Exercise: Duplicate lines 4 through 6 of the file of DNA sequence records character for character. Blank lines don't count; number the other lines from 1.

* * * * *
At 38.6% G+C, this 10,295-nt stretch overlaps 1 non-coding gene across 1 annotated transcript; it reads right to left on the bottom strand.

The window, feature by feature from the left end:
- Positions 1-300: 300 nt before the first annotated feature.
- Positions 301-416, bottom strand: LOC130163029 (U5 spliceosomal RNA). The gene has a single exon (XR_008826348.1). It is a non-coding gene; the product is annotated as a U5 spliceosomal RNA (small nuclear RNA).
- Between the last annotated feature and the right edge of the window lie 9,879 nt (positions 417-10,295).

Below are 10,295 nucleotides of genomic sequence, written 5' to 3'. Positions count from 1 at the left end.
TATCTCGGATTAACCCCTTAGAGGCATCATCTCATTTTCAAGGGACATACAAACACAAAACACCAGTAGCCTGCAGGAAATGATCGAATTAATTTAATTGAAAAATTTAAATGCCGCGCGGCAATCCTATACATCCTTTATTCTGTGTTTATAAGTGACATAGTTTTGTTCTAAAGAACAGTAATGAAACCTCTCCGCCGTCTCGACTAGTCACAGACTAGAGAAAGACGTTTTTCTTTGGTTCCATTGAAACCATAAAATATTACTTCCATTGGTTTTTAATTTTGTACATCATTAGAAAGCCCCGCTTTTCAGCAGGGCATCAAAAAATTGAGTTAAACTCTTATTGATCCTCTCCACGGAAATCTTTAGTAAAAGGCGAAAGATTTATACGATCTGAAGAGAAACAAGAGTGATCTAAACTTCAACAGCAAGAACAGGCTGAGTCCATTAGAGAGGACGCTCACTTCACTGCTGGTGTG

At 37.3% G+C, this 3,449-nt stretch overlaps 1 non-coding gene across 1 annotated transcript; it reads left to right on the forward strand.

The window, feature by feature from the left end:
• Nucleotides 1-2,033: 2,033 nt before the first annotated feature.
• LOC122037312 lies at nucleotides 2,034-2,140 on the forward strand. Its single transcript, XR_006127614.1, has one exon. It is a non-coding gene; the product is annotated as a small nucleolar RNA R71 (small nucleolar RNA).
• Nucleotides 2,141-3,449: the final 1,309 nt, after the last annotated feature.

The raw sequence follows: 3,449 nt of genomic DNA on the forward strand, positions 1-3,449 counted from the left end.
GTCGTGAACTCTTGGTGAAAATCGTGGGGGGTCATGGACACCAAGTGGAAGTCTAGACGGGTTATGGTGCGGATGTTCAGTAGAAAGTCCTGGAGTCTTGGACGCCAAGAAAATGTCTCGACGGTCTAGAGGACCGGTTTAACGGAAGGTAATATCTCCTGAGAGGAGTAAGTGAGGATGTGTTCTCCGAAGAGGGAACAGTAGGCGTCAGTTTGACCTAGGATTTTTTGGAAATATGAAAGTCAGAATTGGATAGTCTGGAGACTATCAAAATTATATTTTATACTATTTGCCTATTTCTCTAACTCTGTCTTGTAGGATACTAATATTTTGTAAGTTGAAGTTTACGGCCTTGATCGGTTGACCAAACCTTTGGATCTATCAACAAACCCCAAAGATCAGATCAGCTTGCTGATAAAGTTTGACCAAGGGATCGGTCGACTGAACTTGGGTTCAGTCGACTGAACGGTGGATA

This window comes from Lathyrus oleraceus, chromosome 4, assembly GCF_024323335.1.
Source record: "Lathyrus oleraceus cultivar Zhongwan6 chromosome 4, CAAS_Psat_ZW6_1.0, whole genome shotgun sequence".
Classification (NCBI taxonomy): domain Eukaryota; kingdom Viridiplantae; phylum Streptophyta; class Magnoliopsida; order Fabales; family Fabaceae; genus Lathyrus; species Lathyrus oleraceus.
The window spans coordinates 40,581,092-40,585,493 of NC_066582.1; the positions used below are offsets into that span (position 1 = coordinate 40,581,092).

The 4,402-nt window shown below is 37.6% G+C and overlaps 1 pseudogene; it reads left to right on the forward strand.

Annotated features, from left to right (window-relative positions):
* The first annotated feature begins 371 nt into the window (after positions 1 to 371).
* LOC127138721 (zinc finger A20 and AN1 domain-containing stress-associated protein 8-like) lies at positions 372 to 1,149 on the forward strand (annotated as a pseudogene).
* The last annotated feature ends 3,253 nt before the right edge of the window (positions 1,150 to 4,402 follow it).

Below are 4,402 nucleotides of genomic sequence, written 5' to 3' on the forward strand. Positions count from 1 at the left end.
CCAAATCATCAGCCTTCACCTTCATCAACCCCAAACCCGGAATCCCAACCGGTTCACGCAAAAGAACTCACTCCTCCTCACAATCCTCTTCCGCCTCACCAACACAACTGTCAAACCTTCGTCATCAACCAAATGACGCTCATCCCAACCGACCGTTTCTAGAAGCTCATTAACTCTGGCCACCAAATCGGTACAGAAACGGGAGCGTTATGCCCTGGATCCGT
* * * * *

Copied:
- Positions 301-416, bottom strand: LOC130163029 (U5 spliceosomal RNA). The gene has a single exon (XR_008826348.1). It is a non-coding gene; the product is annotated as a U5 spliceosomal RNA (small nuclear RNA).
- Between the last annotated feature and the right edge of the window lie 9,879 nt (positions 417-10,295).

Below are 10,295 nucleotides of genomic sequence, written 5' to 3'. Positions count from 1 at the left end.